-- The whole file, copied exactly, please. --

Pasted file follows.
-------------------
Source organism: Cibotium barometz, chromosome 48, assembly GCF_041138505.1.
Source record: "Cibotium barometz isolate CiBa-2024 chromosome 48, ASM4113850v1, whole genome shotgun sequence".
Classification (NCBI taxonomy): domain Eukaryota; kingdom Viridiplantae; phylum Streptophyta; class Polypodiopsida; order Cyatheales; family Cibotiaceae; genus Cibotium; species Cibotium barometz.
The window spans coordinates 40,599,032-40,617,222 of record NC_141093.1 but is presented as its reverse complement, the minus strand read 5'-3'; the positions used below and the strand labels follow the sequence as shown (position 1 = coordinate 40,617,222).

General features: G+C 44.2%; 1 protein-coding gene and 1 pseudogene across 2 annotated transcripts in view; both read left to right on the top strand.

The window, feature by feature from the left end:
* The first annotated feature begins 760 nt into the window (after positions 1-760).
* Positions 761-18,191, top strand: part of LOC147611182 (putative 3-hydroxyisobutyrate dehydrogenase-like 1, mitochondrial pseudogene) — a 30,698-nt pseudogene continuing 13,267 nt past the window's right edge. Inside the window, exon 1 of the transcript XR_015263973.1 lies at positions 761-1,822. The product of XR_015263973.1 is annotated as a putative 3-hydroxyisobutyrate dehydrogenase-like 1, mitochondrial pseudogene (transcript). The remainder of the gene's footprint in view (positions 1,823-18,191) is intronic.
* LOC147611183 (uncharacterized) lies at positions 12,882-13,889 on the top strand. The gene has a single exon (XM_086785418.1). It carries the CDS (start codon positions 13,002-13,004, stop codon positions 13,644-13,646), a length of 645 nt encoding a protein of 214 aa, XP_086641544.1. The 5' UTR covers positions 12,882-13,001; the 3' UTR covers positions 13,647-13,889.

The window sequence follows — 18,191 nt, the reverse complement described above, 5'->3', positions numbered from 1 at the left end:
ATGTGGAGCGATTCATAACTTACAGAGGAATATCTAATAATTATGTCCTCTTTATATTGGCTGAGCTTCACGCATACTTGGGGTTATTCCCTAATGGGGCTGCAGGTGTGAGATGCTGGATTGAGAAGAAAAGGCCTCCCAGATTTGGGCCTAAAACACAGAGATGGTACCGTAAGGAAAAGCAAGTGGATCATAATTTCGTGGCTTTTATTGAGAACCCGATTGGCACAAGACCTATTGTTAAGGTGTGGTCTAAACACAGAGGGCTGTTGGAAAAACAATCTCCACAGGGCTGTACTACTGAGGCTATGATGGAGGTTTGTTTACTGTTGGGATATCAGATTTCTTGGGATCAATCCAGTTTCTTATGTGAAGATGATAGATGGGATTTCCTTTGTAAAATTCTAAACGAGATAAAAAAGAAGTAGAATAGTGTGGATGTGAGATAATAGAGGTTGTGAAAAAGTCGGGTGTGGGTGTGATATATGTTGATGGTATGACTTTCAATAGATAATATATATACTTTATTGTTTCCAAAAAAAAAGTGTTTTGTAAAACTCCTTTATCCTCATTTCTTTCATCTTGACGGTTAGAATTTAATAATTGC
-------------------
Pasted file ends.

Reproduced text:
Source organism: Cibotium barometz, chromosome 48, assembly GCF_041138505.1.
Source record: "Cibotium barometz isolate CiBa-2024 chromosome 48, ASM4113850v1, whole genome shotgun sequence".
Classification (NCBI taxonomy): domain Eukaryota; kingdom Viridiplantae; phylum Streptophyta; class Polypodiopsida; order Cyatheales; family Cibotiaceae; genus Cibotium; species Cibotium barometz.
The window spans coordinates 40,599,032-40,617,222 of record NC_141093.1 but is presented as its reverse complement, the minus strand read 5'-3'; the positions used below and the strand labels follow the sequence as shown (position 1 = coordinate 40,617,222).

General features: G+C 44.2%; 1 protein-coding gene and 1 pseudogene across 2 annotated transcripts in view; both read left to right on the top strand.

The window, feature by feature from the left end:
* The first annotated feature begins 760 nt into the window (after positions 1-760).
* Positions 761-18,191, top strand: part of LOC147611182 (putative 3-hydroxyisobutyrate dehydrogenase-like 1, mitochondrial pseudogene) — a 30,698-nt pseudogene continuing 13,267 nt past the window's right edge. Inside the window, exon 1 of the transcript XR_015263973.1 lies at positions 761-1,822. The product of XR_015263973.1 is annotated as a putative 3-hydroxyisobutyrate dehydrogenase-like 1, mitochondrial pseudogene (transcript). The remainder of the gene's footprint in view (positions 1,823-18,191) is intronic.
* LOC147611183 (uncharacterized) lies at positions 12,882-13,889 on the top strand. The gene has a single exon (XM_086785418.1). It carries the CDS (start codon positions 13,002-13,004, stop codon positions 13,644-13,646), a length of 645 nt encoding a protein of 214 aa, XP_086641544.1. The 5' UTR covers positions 12,882-13,001; the 3' UTR covers positions 13,647-13,889.

The window sequence follows — 18,191 nt, the reverse complement described above, 5'->3', positions numbered from 1 at the left end:
ATGTGGAGCGATTCATAACTTACAGAGGAATATCTAATAATTATGTCCTCTTTATATTGGCTGAGCTTCACGCATACTTGGGGTTATTCCCTAATGGGGCTGCAGGTGTGAGATGCTGGATTGAGAAGAAAAGGCCTCCCAGATTTGGGCCTAAAACACAGAGATGGTACCGTAAGGAAAAGCAAGTGGATCATAATTTCGTGGCTTTTATTGAGAACCCGATTGGCACAAGACCTATTGTTAAGGTGTGGTCTAAACACAGAGGGCTGTTGGAAAAACAATCTCCACAGGGCTGTACTACTGAGGCTATGATGGAGGTTTGTTTACTGTTGGGATATCAGATTTCTTGGGATCAATCCAGTTTCTTATGTGAAGATGATAGATGGGATTTCCTTTGTAAAATTCTAAACGAGATAAAAAAGAAGTAGAATAGTGTGGATGTGAGATAATAGAGGTTGTGAAAAAGTCGGGTGTGGGTGTGATATATGTTGATGGTATGACTTTCAATAGATAATATATATACTTTATTGTTTCCAAAAAAAAAGTGTTTTGTAAAACTCCTTTATCCTCATTTCTTTCATCTTGACGGTTAGAATTTAATAATTGC